December 7, 2011
A Cuyahoga County, Ohio Court has issued a 9-page opinion which ultimately held that the foreclosing bank did not have standing to foreclose and was not the real party in interest, denying the Bank’s Motion for Summary Judgment and granting the homeowners’ MSJ. The Court’s reasoning is based on exactly what we have been and continue to argue as to MERS in cases all over the United States: that MERS, not being the payee on the Note and having no ownership rights in the Note, cannot transfer it.
This decision now joins the legion of cases which have similarly held MERS to its very limited position as “nominee”, notwithstanding MERS’ inconsistent attempt to anoint itself with additional powers which are not permitted by MERS’ own Terms and Conditions. MERS’ consistent violation of its own self-imposed internal restrictions is part of the recent action filed by the Delaware Attorney General against MERS.
In the Cuyahoga County, Ohio case (Huntington National Bank v. Brown, Case No. CV-09-702894), as with literally millions of other foreclosure cases filed nationally, the original Note was made payable to a third party. Huntington purported to claim entitlement to summary judgment on the basis of a MERS assignment, in this case where there was no endorsement in blank on the Note as well. The opinion states:
It is beyond peradventure that one cannot transfer rights in property that one does not own. Since MERS was not the original payee on the note, and since the note was never endorsed to MERS or endorsed in blank, MERS had no legal rights by the tenor of the note and therefore was not legally capable of transferring the note to anyone.” The opinion also states that without the blank endorsement, Huntington could not claim status as a “holder” of the Note.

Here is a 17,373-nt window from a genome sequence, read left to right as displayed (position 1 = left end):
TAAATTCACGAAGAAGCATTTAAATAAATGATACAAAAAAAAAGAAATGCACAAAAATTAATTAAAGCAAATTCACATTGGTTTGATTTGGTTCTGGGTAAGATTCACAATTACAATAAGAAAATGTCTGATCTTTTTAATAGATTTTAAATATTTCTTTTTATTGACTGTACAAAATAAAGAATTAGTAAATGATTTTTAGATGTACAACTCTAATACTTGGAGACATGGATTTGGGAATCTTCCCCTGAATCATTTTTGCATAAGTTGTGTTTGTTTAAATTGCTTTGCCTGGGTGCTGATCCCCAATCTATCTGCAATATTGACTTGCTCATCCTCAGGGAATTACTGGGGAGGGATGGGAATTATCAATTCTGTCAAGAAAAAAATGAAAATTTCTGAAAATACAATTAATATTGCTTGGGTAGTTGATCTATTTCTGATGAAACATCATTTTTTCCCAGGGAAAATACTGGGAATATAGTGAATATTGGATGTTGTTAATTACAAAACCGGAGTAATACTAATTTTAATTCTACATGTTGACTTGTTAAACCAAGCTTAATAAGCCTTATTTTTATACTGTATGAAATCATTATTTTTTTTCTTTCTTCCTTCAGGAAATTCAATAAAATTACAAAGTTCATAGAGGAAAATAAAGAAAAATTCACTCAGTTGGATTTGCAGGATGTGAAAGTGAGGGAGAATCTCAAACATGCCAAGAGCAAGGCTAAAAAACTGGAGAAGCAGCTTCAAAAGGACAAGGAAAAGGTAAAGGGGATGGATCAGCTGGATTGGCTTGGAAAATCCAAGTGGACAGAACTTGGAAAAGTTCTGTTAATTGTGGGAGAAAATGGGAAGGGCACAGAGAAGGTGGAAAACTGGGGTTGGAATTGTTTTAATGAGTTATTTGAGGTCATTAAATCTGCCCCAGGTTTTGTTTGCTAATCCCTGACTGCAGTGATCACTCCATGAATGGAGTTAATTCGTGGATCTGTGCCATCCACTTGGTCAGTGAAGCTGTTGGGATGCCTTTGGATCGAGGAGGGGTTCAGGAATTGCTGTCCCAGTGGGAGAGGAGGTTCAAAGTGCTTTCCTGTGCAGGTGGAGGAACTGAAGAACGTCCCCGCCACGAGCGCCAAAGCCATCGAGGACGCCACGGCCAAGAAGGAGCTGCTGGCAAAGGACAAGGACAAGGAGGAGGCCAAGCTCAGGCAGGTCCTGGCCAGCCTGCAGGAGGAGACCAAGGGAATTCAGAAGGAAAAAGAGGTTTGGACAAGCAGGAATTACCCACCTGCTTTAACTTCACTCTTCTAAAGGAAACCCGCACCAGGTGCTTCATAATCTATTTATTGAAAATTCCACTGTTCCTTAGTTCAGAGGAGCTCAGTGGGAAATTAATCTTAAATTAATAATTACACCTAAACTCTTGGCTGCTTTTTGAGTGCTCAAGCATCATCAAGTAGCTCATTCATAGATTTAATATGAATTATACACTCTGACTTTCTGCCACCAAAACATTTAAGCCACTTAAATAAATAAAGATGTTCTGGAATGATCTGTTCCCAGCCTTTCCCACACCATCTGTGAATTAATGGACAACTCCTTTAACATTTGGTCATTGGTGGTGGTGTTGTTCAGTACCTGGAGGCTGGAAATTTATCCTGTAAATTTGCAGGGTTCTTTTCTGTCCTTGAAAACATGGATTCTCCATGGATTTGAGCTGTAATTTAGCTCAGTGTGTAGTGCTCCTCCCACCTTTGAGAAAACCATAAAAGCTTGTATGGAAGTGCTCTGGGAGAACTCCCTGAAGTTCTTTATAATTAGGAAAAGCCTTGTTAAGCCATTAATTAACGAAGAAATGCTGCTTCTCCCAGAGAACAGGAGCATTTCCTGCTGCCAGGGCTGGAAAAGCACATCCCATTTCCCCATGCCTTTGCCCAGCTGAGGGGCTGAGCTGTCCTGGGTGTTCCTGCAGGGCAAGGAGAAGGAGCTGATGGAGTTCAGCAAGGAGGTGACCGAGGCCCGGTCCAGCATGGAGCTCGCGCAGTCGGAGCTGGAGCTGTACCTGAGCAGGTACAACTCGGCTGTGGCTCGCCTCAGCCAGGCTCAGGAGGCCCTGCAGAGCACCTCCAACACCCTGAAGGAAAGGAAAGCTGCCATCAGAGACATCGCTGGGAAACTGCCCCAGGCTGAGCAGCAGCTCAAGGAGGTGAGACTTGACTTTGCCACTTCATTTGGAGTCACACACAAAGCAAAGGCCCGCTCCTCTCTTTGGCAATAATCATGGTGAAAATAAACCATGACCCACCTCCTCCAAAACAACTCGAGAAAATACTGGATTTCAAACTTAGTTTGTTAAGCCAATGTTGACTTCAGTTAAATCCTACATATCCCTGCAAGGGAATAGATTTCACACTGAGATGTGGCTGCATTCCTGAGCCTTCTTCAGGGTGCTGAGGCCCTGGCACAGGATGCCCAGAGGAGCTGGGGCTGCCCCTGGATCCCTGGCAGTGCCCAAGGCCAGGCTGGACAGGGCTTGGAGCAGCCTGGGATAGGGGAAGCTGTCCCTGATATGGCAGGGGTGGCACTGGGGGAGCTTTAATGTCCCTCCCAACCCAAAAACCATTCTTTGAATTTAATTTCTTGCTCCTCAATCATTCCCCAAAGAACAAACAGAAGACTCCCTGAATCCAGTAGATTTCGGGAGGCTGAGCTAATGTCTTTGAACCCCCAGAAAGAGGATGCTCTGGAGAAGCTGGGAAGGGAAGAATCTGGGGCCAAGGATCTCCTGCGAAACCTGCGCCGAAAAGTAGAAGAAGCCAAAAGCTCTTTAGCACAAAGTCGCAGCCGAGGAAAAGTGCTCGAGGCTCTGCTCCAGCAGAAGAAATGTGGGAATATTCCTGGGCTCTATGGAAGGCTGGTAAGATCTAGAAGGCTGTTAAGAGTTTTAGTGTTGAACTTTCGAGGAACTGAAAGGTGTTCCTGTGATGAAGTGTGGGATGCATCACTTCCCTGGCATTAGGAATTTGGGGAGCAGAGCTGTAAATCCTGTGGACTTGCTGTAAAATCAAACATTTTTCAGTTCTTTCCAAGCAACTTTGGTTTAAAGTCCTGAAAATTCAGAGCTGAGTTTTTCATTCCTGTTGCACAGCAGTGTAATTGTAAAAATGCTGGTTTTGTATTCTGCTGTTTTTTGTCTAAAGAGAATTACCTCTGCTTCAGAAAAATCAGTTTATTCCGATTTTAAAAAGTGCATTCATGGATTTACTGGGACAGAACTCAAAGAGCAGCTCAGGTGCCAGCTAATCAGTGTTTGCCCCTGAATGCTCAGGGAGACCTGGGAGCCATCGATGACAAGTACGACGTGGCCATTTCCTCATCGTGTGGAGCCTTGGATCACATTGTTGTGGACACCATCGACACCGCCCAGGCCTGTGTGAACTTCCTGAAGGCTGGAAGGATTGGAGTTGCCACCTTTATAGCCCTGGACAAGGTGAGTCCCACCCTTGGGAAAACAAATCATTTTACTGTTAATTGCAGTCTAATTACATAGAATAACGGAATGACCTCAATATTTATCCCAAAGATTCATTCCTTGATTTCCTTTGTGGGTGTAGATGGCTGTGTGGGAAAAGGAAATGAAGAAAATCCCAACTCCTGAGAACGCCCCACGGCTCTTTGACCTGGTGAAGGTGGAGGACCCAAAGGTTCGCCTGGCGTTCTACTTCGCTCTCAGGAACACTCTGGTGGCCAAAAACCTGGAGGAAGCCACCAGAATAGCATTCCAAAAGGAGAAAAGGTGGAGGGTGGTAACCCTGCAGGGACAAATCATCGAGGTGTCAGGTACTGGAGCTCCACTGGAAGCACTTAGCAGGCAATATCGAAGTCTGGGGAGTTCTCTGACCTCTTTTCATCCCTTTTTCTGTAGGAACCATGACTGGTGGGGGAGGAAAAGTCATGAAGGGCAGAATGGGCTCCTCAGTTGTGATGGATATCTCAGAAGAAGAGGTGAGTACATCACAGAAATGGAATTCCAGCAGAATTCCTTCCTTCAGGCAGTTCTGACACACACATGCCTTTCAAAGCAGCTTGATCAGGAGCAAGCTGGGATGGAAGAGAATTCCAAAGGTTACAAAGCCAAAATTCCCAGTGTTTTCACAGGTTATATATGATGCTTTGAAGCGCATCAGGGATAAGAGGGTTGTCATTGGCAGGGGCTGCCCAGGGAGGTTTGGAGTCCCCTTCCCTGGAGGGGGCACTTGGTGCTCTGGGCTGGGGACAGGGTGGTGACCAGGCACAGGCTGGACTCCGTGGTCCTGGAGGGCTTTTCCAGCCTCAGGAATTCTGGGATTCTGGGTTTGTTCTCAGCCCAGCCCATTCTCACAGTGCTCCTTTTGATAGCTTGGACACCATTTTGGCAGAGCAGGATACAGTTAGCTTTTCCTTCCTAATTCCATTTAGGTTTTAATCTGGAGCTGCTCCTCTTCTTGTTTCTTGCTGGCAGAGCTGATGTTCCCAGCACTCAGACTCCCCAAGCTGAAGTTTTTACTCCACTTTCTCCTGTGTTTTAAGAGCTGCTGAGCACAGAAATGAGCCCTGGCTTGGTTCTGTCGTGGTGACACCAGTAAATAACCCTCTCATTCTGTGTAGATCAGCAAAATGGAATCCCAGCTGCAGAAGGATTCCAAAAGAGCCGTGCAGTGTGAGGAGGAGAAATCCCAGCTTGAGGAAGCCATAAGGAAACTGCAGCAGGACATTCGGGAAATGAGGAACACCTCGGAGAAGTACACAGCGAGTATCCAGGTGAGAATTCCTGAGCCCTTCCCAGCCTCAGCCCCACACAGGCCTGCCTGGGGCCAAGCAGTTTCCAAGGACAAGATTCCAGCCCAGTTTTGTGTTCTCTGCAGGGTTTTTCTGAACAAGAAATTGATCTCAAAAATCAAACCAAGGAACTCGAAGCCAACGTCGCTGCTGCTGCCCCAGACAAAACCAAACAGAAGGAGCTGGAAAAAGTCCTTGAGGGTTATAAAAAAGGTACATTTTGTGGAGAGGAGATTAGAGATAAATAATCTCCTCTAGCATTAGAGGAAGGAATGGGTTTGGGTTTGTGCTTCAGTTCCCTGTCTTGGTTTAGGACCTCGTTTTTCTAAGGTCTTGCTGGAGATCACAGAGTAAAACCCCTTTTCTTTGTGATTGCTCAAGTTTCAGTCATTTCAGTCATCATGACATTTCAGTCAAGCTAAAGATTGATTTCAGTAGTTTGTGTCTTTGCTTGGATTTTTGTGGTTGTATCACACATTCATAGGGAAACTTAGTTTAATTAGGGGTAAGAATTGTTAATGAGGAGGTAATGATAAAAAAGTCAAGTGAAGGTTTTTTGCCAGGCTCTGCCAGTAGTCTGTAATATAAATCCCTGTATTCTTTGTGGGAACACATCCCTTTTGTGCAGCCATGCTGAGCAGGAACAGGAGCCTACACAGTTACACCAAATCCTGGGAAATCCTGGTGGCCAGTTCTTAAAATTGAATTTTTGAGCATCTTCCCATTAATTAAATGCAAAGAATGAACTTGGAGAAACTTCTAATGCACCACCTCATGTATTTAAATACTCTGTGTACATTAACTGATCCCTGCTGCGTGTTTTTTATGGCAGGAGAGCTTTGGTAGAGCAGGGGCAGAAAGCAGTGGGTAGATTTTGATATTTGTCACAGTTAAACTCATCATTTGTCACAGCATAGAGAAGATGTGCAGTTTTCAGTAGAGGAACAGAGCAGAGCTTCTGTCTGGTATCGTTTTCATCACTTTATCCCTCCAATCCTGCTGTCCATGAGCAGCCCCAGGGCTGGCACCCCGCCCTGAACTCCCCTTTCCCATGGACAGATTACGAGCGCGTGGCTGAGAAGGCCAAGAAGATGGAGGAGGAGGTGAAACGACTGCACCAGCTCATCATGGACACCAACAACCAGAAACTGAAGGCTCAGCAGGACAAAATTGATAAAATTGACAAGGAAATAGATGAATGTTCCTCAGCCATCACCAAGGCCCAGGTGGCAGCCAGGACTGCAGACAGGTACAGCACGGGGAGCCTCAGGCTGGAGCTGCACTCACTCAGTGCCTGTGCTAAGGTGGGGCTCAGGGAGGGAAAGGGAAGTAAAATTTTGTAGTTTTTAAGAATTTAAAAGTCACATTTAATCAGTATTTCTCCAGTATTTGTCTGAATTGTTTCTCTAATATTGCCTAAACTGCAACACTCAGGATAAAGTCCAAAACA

Significantly, the opinion also states that “Possession alone of a negotiable instrument does not establish that a party has the right to receive payments under it”, citing Ohio case law. This statement exemplifies the misleading nature of the argument consistently made by foreclosing banks, servicers, and securitized “trustees”: “we have possession of the Note, therefore we are entitled to enforce it and foreclose.” The question which is not answered by this position is “How did you come into possession of the Note and how did you acquire the rights to enforce it and the mortgage instrument?”. This, of course, implicates potentially numerous questions, especially in an securitization case.
A promissory note executed in connection with a mortgage instrument is not a simple “negotiable instrument” transaction. As the Court held in the recent In Re Veal case from the 9th Circuit Bankruptcy Appellate Panel, a promissory note tied to a mortgage instrument implicates Article 9 of the UCC (which governs secured transactions) in addition to Article 3 (which governs negotiable instruments). Thus, a foreclosing party should have to prove not only proper possession and ownership of the Note and the rights under it, but also intent of delivery, manner of delivery, and actual delivery of the mortgage instrument under Article 9 of the UCC. Those of you who have reviewed PSAs know that the Mortgage Loan Conveyance Provisions of the PSA set forth the requirements to prove intent of delivery, manner of delivery, and actual delivery of the mortgage instrument, and that these requirements are consistently ignored in securitization cases.
Congratulations to Ohio for getting it right as to MERS. We would hope that those jurisdictions which have not yet addressed the issue realize the true fallacy in MERS assignments and what MERS really is: that is, nothing more than a simple “nominee” without the power to transfer a Note which it did not, does not, and can never own.
Jeff Barnes, Esq., www.ForeclosureDefenseNationwide.com